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THE MAGIC WORD And OTHER STORIES FROM BEFORE THE MILLENNIUM About The Way Things Are Today by J.J. Stein

THE MAGIC WORD And OTHER STORIES FROM BEFORE THE MILLENNIUM About The Way Things Are Today

by J.J. Stein

142 pages
Humorous tales about what it takes to save the world

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About the Book
While I was working on a new novel, my college-age daughter asked whether I had ever written a children’s story. It occurred to me that in the distant past, I actually had. So I dug through all my old floppy discs and then back to paper manuscripts and found THE MAGIC WORD that I drafted in 1989 and copyrighted in 1990. Reading it over, I realized it was not really a children’s story, but a fable about saving the planet by practicing what most of us learned as children. On revisiting it after 23 years (as if it was written by some other entity), I was amazed by how sharply it reflected the political, economic and environmental circumstances that have manifested so blatantly today.

I wondered whether I had written other stories that I had also forgotten and that were topically related. In digging deeper into dusty old boxes I had the rarefied experience of visiting more of my past as if written by another. It was like discovering a buried treasure just as hoped for: a treasure of never-published stories from the last century that would nicely complement THE MAGIC WORD. So here they are just as they were written. Nothing has been updated – no issues, no characters, no concerns, no structure. Presenting them this way offers a kick in the pants about how the same problems persist over time despite the fact that we’ve always known what it takes to solve them individually and collectively.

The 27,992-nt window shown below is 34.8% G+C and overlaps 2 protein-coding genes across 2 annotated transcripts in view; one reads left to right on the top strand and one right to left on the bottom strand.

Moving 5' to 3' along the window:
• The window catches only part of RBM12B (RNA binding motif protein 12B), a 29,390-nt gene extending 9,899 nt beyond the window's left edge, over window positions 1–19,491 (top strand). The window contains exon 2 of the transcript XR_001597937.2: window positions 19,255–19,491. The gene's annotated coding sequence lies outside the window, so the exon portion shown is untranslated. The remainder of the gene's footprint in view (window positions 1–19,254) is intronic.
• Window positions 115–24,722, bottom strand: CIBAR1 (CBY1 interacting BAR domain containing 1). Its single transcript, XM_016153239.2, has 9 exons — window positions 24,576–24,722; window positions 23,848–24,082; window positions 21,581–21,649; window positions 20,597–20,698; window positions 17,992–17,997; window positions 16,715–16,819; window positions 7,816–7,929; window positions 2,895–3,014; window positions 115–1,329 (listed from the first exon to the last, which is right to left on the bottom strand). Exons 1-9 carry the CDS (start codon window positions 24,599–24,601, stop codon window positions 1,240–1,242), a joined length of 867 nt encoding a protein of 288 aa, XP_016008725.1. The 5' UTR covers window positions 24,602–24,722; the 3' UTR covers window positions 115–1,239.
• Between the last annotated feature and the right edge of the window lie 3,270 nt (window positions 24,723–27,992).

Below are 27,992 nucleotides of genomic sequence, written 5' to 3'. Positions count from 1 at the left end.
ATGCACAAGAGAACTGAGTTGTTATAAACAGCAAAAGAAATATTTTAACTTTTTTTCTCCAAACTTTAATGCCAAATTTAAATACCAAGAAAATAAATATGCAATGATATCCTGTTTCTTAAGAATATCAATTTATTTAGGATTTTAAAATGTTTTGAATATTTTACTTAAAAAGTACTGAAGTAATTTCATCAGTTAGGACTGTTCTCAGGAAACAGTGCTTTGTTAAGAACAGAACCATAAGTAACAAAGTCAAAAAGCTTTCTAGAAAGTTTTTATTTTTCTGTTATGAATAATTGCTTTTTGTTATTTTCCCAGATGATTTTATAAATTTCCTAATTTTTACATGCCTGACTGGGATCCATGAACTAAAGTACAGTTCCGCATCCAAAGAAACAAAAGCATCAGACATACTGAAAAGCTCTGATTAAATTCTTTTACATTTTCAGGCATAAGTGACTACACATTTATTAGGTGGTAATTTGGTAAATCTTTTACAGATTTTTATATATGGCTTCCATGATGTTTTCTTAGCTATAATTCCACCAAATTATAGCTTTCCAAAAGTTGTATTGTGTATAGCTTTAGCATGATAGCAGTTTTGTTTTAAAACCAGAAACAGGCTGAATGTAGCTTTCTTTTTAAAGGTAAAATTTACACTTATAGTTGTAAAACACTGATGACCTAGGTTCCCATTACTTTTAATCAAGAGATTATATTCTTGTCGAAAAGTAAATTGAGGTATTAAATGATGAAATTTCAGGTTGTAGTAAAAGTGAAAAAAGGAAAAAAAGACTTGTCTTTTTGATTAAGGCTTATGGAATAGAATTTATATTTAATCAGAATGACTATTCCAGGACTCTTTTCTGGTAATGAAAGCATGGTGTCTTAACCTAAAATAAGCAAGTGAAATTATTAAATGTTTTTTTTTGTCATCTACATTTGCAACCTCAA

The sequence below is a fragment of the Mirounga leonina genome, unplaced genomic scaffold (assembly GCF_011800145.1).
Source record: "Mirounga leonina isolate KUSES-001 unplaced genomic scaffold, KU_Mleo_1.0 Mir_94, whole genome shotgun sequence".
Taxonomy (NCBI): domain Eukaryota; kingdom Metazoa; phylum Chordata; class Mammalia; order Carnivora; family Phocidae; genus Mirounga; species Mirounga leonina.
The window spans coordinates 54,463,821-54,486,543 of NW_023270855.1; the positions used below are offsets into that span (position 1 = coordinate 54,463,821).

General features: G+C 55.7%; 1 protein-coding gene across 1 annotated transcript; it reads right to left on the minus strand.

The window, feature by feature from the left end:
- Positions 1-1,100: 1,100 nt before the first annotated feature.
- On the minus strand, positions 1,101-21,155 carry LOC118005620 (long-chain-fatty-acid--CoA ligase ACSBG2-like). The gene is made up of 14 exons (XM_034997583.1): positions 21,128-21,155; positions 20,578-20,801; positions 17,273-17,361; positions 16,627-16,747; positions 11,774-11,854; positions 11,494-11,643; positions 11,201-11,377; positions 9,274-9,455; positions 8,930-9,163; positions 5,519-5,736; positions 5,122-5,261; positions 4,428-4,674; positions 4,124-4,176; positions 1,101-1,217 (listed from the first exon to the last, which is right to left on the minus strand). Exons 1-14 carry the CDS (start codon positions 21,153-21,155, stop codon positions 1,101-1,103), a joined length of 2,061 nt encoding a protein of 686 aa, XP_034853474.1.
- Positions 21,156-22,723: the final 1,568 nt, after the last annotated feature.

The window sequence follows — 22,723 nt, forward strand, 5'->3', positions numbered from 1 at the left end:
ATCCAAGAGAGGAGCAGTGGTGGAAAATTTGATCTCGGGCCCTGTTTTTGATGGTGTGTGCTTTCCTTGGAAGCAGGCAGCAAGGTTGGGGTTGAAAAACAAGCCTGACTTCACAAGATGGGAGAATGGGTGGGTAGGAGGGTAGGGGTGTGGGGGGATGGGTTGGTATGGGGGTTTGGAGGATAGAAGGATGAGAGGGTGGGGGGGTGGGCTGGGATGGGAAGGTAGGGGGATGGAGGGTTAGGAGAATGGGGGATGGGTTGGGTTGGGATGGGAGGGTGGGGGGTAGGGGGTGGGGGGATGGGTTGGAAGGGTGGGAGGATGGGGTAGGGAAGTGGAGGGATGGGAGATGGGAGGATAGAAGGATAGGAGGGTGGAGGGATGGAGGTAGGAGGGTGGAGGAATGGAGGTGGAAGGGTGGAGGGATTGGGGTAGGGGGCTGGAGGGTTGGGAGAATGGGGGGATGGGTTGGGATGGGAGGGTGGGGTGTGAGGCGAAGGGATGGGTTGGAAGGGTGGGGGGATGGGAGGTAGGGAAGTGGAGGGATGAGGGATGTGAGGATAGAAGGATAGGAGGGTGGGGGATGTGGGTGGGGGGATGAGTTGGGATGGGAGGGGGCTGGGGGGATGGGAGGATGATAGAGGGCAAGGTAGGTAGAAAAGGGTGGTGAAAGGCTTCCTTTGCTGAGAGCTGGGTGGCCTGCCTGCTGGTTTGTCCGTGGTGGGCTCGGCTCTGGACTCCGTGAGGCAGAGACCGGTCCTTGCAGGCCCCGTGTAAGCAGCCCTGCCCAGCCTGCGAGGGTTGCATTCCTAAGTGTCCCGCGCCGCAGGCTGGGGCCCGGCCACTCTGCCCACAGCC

Though the stories have a common thread, they come in a variety of styles, personas, and tones. THE MAGIC WORD (1990), as I said, is a fable that so evidently presaged present environmental and economic circumstances including the “occupying” reactions to them. OREH'S GREAT FALL (1999), too, is a fable that personalizes the message about a character trying to avoid taking responsibility for the world’s problems. ALICE IN WASTELAND (1992) is harder-edged and as real as any street theater that satirically demonstrates the opposite by “dramatically” confronting the powers that perpetuate environmental madness. TO BE A HERO (1999), EARNING A LIVING (1994), and DISEMPOWERING MADNESS (1999) take the issues in different ways to a therapist with characters seeking courage and effectiveness in responding to the various destructive activities of humankind. Finally, BONES WANTED (1994) is about an exasperating septuagenarian who models panache and personal power while offering an antithetical view. I like to think of the stories as delivering thesis and antithesis through wormholes of humor to any reader struggling with the way things are.

Anthony O. Tyler, editor of BLUELINE ANTHOLOGY, has called the book, “Delightful, witty, funny, and wise. The contemporary environmental fables and reflective tales in THE MAGIC WORD make us laugh while also causing us to think about our own ways of responding to challenges in the world as it is.”

For added spice, thematic illustrations by artist Jammie Williams accompany each story.

 

 

About the Author
J.J. Stein Author of LIFE, MYTH AND THE AMERICAN FAMILY UNREELING and GENTLEMEN OF DECISION, Stein was a motion picture production executive in Hollywood before he became a founding faculty member of the Watkins College Film School. He has also taught at Vanderbilt, TSU and Governor’s School for the Arts at MTSU.

 

 

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